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Understanding where we come from and where we've been is an important part of telling the human story. For LGBTQ+ people, those stories are often lost to time because of stigma, fear and shame.
Our America: Pride in History II celebrates the amazing stories of perseverance as the community rose up on a path of greater acceptance.
In this episode, meet women who lead the feminist movement and men who stood up to police when their bar was raided.
Discover the world's first transgender cultural district and see why so many people found refuge on an island off the coast of New York. Walk in the shoes of LGBTQ+ pioneers, see where they fought back and how they celebrated, educated their community and mourned the losses of the AIDS epidemic.
Fifteen years before the Stonewall Riots in New York City, a San Francisco couple was already well on their way to igniting a national conversation about lesbian and gay rights. Phyllis Lyon and Del Martin could easily be called the mothers of the lesbian rights movement. They spent most of their adult lives fighting for recognition and equality and, in 1955, formed Founding the Daughters of Bilitis, the first organization for lesbians in the United States.
In Los Angeles, the marquee of a smiling black cat blends with the bustling strip of Sunset Boulevard, but 50 years ago, the site was at the forefront of a civil rights revolution. It happened on New Year's Eve after police saw gay men kissed at the stroke of midnight to ring in 1967.
In the 1960s, Fresno, California's LGBTQ+ people were looking for places to meet. Before gay bars, secret drag shows would provide locals with places to find community. This is where El Daña got her start as one of the area's first male impersonators, better known today as "drag kings." She'd lip-sync to Tom Jones, Ritchie Valens, Glen Campbell, drawing crowds from San Francisco and Los Angeles.
San Francisco's Tenderloin District has been a documented home for transgender residents since the 1920s. The Compton's Transgender Cultural District is the first of its kind in the world, celebrating the contribution of local transgender people. It was here that Compton's Cafeteria riot occurred in August 1966. Patrons of the all-night coffee shop fought back against police for violent and constant harassment of drag queens and trans people, particularly trans women.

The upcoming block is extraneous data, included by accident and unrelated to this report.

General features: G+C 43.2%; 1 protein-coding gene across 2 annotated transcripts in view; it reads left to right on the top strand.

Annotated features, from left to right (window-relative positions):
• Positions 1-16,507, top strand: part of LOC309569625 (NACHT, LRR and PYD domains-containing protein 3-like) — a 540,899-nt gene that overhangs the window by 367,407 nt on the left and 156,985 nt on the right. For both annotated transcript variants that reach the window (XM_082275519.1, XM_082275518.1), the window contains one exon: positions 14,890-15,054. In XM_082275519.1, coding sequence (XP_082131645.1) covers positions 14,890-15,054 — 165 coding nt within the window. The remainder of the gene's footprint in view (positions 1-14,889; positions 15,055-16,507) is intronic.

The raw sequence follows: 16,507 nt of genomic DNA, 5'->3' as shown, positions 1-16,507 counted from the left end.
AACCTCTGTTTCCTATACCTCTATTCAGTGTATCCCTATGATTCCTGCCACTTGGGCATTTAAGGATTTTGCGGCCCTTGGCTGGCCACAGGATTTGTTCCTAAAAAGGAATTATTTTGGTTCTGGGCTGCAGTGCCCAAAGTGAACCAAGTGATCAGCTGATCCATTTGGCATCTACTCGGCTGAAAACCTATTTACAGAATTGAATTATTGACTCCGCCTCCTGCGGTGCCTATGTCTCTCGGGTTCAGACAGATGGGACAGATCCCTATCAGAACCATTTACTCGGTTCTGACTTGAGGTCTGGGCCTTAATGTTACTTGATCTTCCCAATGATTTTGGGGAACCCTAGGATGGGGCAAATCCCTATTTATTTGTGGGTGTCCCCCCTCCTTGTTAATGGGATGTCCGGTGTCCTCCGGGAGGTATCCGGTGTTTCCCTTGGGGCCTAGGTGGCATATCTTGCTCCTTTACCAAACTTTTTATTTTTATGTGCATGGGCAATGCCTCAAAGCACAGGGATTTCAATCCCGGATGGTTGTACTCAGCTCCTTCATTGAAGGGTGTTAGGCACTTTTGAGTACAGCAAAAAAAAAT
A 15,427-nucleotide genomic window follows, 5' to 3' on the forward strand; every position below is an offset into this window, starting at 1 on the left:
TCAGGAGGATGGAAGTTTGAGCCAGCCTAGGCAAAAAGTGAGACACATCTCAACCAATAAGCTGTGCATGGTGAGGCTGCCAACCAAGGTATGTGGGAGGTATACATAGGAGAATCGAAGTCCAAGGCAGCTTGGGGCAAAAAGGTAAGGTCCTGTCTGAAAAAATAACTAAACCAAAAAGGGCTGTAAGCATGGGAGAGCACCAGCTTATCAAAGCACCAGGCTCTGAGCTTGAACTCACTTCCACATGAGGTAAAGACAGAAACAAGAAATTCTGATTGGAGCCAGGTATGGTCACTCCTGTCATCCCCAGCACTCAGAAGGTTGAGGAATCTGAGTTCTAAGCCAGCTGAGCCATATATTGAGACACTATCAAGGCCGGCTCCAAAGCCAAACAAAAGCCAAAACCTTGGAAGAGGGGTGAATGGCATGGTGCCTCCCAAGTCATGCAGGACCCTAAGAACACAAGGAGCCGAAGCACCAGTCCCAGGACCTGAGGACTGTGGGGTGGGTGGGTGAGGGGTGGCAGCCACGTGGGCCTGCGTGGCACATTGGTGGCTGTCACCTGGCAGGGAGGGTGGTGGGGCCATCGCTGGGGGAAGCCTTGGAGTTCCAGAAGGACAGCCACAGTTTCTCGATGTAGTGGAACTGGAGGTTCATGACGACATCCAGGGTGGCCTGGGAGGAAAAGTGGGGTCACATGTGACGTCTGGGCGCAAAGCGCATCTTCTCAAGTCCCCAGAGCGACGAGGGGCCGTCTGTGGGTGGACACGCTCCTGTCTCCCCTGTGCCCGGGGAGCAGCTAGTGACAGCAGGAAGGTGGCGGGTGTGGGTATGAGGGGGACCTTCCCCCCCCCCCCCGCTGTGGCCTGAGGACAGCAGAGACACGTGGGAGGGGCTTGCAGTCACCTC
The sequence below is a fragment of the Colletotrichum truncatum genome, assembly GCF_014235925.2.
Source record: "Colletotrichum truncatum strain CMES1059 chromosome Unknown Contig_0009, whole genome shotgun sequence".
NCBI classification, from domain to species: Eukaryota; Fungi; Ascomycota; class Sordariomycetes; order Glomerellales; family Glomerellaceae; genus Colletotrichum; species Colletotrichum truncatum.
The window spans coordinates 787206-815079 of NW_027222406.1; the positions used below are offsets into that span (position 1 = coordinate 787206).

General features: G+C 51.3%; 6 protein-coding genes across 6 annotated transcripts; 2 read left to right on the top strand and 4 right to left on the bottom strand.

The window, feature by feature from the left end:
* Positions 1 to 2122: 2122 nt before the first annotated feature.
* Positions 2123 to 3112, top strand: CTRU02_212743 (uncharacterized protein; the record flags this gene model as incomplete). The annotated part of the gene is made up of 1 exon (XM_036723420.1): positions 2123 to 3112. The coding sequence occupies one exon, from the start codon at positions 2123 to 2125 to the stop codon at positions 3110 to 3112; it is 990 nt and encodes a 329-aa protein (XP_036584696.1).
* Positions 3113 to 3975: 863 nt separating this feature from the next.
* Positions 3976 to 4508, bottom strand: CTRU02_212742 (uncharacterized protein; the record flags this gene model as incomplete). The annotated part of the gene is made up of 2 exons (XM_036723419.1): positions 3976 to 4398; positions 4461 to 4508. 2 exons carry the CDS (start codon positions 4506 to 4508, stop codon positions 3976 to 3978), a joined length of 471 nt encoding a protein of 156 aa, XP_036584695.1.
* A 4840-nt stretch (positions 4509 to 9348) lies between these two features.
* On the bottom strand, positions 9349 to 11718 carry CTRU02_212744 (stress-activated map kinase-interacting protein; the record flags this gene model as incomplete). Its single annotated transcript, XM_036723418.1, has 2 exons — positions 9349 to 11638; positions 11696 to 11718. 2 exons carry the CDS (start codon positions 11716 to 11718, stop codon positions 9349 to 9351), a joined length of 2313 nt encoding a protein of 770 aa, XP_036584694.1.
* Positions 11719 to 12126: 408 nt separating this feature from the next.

Preserving LGBTQ+ history is challenging. Records are often destroyed to "protect" people from embarrassment when they die. Now, ONE Archives at the University of South Carolina Libraries is bringing these stories to life.
Just going to a bar was once a challenge for LGBTQ+ people. In Chicago, the Mattachine Midwest newsletters were run by a secret society of gay people. They sent out urgent warnings about potential bar raids and other threats to the LGBTQ+ community. The newsletters were also in other cities nationwide.
The Twin Peaks Tavern has been a fixture in San Francisco's Castro neighborhood for decades. Many people don't know that it was the first bar to open up to the world -- literally. While other bars were tucked away in basements or covered their windows, Twin Peaks Tavern installed huge glass windows so the patrons could be seen by anyone who walked by.
Step off the 20-minute ferry from Sayville, Long Island, and you'll find bamboo-lined pathways welcoming you to the Fire Island Pines. It's steps away from breathtaking views of the beach and the battle for LGBTQ+ freedoms. At a time when men were not allowed to dance with other men, Fire Islands Pines provided gay men with a safe place to meet one another.
Imagine Texas in the 1950s and 60s. Police raids were common at gay and lesbian bars. Gay sex was illegal, and so was cross-dressing. It was here that a courageous group of people stood up against oppression and turned hearts and minds.
Los Angeles is home to many firsts when it comes to LBGTQ+ publications but in 1988, the nation got its first black gay magazine, BLK. It was required reading for Black gays and lesbians looking for reporting that addressed their issues and interests -- from the job hunt and the AIDS crisis to pop culture and entertainment.
During the fall of 1978, a call went out inviting men in and around the Castro to sing in a brand new chorus group. The driving force was Jon Sims, the conductor of the Freedom Band. Interest mounted, leading up to the first chorus gathering -- around 100 people showed up on the first night. The men who first gathered more than 40 years ago gave birth to an LGBTQ choral phenomenon that now boasts hundreds of choruses around the globe.
Philadelphia is often viewed as the birthplace of America, it is also where LGBTQ+ people first found community. At the John J. Wilcox Archives at the William Way Center in Center City, they are working to celebrate the stories.